Right and Left-Handedness
As early as ten weeks gestation, it is possible to determine whether the unborn child is left-handed or right-handed by studying ultrasounds. About 85% of embryos prefer their right hand over their left hand.1 About 85% of adults prefer their right hand, too, and the majority of fetuses do not change their handedness between the womb and age 10.2
Furthermore, by 14 weeks, the fetus makes goal-directed movements towards the uterine wall as well as his eyes and mouth. These intentional movements from fetuses as early as 14 weeks demonstrate the fetus is conscious and aware of his environment. If he has a twin, he will gently reach out to touch his sibling as well. 3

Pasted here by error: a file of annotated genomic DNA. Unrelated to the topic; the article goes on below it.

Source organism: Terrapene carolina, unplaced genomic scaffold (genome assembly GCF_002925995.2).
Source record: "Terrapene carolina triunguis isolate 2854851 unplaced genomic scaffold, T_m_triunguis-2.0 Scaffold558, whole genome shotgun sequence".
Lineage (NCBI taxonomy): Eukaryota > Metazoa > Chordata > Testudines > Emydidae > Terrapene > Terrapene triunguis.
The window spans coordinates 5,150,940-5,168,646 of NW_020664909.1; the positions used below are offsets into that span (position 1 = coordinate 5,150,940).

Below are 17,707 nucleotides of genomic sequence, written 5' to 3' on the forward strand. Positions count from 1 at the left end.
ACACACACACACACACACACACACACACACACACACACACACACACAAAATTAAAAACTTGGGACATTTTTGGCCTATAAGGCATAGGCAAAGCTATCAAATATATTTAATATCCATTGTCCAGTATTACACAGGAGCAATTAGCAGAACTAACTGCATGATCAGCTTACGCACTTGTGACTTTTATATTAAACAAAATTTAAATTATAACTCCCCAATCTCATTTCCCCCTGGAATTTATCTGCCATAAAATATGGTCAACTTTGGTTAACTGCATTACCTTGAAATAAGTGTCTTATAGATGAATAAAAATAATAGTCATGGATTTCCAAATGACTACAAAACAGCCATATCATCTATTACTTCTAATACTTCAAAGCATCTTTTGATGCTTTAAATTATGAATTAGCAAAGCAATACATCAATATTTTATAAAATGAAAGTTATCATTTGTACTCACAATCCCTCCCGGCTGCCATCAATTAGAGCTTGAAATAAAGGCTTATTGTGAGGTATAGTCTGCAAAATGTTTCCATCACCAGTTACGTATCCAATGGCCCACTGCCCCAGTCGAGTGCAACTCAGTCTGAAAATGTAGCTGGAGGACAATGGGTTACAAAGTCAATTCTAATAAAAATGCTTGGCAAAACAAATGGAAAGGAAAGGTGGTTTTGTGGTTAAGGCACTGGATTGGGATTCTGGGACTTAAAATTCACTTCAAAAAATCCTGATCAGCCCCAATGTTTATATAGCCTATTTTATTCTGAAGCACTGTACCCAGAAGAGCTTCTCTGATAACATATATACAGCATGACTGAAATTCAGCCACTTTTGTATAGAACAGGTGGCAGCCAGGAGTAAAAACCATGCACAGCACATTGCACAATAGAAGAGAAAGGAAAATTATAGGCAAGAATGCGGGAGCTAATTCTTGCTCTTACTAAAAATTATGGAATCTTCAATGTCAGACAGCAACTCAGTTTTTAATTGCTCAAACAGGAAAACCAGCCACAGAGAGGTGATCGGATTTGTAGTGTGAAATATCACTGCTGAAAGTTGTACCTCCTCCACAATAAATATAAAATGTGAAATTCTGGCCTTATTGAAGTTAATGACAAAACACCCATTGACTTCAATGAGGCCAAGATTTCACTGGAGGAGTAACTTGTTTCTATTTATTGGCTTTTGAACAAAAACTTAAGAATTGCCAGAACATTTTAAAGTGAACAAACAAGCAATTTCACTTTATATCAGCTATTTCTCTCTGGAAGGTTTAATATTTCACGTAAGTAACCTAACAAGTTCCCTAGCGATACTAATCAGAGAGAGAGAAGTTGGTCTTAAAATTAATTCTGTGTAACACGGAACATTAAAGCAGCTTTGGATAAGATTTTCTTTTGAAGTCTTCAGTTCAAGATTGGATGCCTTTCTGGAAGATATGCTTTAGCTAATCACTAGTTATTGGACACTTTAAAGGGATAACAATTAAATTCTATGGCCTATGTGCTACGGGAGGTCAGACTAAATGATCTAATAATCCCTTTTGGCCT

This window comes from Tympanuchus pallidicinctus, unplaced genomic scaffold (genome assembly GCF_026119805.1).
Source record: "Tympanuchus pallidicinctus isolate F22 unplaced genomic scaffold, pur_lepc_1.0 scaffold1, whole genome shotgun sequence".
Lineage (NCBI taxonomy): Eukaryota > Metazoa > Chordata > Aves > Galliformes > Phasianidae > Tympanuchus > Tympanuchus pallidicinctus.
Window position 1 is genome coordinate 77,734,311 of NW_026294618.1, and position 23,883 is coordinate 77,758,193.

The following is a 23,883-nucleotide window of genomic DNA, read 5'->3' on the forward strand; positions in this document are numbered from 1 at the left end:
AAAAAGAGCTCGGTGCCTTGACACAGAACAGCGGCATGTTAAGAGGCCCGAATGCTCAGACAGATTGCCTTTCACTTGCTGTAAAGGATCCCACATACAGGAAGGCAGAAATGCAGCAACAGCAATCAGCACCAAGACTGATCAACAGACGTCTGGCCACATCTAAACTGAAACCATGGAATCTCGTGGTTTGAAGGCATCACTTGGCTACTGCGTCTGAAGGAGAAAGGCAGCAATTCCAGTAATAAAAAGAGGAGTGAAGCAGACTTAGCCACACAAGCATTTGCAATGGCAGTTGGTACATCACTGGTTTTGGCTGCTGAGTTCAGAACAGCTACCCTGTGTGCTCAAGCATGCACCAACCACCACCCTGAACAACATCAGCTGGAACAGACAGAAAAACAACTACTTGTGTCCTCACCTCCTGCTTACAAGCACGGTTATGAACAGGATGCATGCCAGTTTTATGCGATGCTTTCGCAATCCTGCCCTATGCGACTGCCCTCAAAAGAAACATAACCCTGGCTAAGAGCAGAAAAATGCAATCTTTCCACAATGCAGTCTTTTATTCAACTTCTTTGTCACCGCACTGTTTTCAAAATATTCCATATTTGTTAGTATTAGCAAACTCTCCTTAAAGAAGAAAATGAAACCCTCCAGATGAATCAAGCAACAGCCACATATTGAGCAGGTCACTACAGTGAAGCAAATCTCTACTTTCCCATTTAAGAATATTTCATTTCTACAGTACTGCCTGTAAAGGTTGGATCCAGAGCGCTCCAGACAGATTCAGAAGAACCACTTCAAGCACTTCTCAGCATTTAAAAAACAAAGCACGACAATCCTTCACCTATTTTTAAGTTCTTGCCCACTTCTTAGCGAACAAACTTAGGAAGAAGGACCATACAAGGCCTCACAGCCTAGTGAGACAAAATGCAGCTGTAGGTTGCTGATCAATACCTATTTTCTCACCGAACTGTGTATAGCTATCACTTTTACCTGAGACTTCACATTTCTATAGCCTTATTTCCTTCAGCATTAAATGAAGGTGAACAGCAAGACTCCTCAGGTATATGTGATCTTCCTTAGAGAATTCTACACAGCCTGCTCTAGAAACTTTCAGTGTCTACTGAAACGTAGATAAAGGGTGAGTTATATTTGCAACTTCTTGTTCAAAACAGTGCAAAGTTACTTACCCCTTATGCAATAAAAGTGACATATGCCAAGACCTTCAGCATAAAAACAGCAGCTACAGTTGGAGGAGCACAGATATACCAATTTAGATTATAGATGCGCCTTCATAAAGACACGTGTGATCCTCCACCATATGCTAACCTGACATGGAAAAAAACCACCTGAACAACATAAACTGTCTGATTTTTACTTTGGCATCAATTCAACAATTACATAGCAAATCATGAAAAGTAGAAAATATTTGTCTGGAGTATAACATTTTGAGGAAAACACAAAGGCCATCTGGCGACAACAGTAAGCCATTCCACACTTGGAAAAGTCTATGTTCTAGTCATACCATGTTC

While the fetus uses both her left and right hand at 18 weeks, she will reach for small targets, such as her eyes and mouth, faster and with greater precision when she uses her dominant hand.4
Intriguingly, the brain does not show major left-right differences when hand dominance can first be observed. Therefore, scientists still wonder whether the difference in movement leads to changes in the brain that make some people right-handed versus left-handed, or whether the brain causes the difference in movement which leads one hand to be dominant.